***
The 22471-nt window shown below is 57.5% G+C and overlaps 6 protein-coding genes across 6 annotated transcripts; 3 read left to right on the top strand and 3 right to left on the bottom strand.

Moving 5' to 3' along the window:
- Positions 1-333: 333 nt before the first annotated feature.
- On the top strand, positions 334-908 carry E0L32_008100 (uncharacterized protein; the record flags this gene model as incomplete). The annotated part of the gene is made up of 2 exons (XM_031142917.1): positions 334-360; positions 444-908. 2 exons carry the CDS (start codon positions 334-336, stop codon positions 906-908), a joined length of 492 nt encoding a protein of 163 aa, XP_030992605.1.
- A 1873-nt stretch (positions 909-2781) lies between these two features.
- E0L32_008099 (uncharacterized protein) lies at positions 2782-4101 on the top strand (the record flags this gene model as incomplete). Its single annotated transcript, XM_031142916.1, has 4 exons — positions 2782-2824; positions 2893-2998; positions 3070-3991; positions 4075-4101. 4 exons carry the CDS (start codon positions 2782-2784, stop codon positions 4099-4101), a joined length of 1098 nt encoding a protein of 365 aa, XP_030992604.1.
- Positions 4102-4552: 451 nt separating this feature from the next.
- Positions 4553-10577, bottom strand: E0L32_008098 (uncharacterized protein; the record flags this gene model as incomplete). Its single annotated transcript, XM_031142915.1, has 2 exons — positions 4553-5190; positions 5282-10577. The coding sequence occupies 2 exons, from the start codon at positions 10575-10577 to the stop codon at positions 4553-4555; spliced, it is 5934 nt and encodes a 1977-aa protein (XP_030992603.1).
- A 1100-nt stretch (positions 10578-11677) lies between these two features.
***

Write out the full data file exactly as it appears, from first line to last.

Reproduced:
The 22471-nt window shown below is 57.5% G+C and overlaps 6 protein-coding genes across 6 annotated transcripts; 3 read left to right on the top strand and 3 right to left on the bottom strand.

Moving 5' to 3' along the window:
- Positions 1-333: 333 nt before the first annotated feature.
- On the top strand, positions 334-908 carry E0L32_008100 (uncharacterized protein; the record flags this gene model as incomplete). The annotated part of the gene is made up of 2 exons (XM_031142917.1): positions 334-360; positions 444-908. 2 exons carry the CDS (start codon positions 334-336, stop codon positions 906-908), a joined length of 492 nt encoding a protein of 163 aa, XP_030992605.1.
- A 1873-nt stretch (positions 909-2781) lies between these two features.
- E0L32_008099 (uncharacterized protein) lies at positions 2782-4101 on the top strand (the record flags this gene model as incomplete). Its single annotated transcript, XM_031142916.1, has 4 exons — positions 2782-2824; positions 2893-2998; positions 3070-3991; positions 4075-4101. 4 exons carry the CDS (start codon positions 2782-2784, stop codon positions 4099-4101), a joined length of 1098 nt encoding a protein of 365 aa, XP_030992604.1.
- Positions 4102-4552: 451 nt separating this feature from the next.
- Positions 4553-10577, bottom strand: E0L32_008098 (uncharacterized protein; the record flags this gene model as incomplete). Its single annotated transcript, XM_031142915.1, has 2 exons — positions 4553-5190; positions 5282-10577. The coding sequence occupies 2 exons, from the start codon at positions 10575-10577 to the stop codon at positions 4553-4555; spliced, it is 5934 nt and encodes a 1977-aa protein (XP_030992603.1).
- A 1100-nt stretch (positions 10578-11677) lies between these two features.